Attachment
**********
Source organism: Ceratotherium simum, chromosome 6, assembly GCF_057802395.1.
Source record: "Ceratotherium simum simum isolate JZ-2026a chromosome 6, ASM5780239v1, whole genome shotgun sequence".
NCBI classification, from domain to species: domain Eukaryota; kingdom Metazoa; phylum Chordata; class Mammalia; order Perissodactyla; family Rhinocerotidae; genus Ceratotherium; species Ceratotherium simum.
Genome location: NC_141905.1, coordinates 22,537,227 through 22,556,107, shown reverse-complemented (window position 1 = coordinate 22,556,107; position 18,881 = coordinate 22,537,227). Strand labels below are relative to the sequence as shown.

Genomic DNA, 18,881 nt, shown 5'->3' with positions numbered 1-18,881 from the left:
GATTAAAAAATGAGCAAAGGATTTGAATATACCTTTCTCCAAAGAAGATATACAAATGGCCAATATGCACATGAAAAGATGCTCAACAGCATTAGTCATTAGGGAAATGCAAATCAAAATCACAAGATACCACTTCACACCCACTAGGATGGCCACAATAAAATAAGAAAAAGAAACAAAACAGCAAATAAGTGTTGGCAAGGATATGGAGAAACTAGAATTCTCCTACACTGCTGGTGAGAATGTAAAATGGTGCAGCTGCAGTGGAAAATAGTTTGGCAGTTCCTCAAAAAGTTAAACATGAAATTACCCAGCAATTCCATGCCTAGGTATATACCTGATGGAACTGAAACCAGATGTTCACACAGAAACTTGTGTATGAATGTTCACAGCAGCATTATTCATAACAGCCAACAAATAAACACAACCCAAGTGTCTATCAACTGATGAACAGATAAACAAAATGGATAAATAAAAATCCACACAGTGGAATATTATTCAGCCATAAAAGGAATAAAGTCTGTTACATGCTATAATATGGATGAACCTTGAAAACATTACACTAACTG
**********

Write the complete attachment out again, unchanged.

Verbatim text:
Source organism: Ceratotherium simum, chromosome 6, assembly GCF_057802395.1.
Source record: "Ceratotherium simum simum isolate JZ-2026a chromosome 6, ASM5780239v1, whole genome shotgun sequence".
NCBI classification, from domain to species: domain Eukaryota; kingdom Metazoa; phylum Chordata; class Mammalia; order Perissodactyla; family Rhinocerotidae; genus Ceratotherium; species Ceratotherium simum.
Genome location: NC_141905.1, coordinates 22,537,227 through 22,556,107, shown reverse-complemented (window position 1 = coordinate 22,556,107; position 18,881 = coordinate 22,537,227). Strand labels below are relative to the sequence as shown.

Genomic DNA, 18,881 nt, shown 5'->3' with positions numbered 1-18,881 from the left:
GATTAAAAAATGAGCAAAGGATTTGAATATACCTTTCTCCAAAGAAGATATACAAATGGCCAATATGCACATGAAAAGATGCTCAACAGCATTAGTCATTAGGGAAATGCAAATCAAAATCACAAGATACCACTTCACACCCACTAGGATGGCCACAATAAAATAAGAAAAAGAAACAAAACAGCAAATAAGTGTTGGCAAGGATATGGAGAAACTAGAATTCTCCTACACTGCTGGTGAGAATGTAAAATGGTGCAGCTGCAGTGGAAAATAGTTTGGCAGTTCCTCAAAAAGTTAAACATGAAATTACCCAGCAATTCCATGCCTAGGTATATACCTGATGGAACTGAAACCAGATGTTCACACAGAAACTTGTGTATGAATGTTCACAGCAGCATTATTCATAACAGCCAACAAATAAACACAACCCAAGTGTCTATCAACTGATGAACAGATAAACAAAATGGATAAATAAAAATCCACACAGTGGAATATTATTCAGCCATAAAAGGAATAAAGTCTGTTACATGCTATAATATGGATGAACCTTGAAAACATTACACTAACTG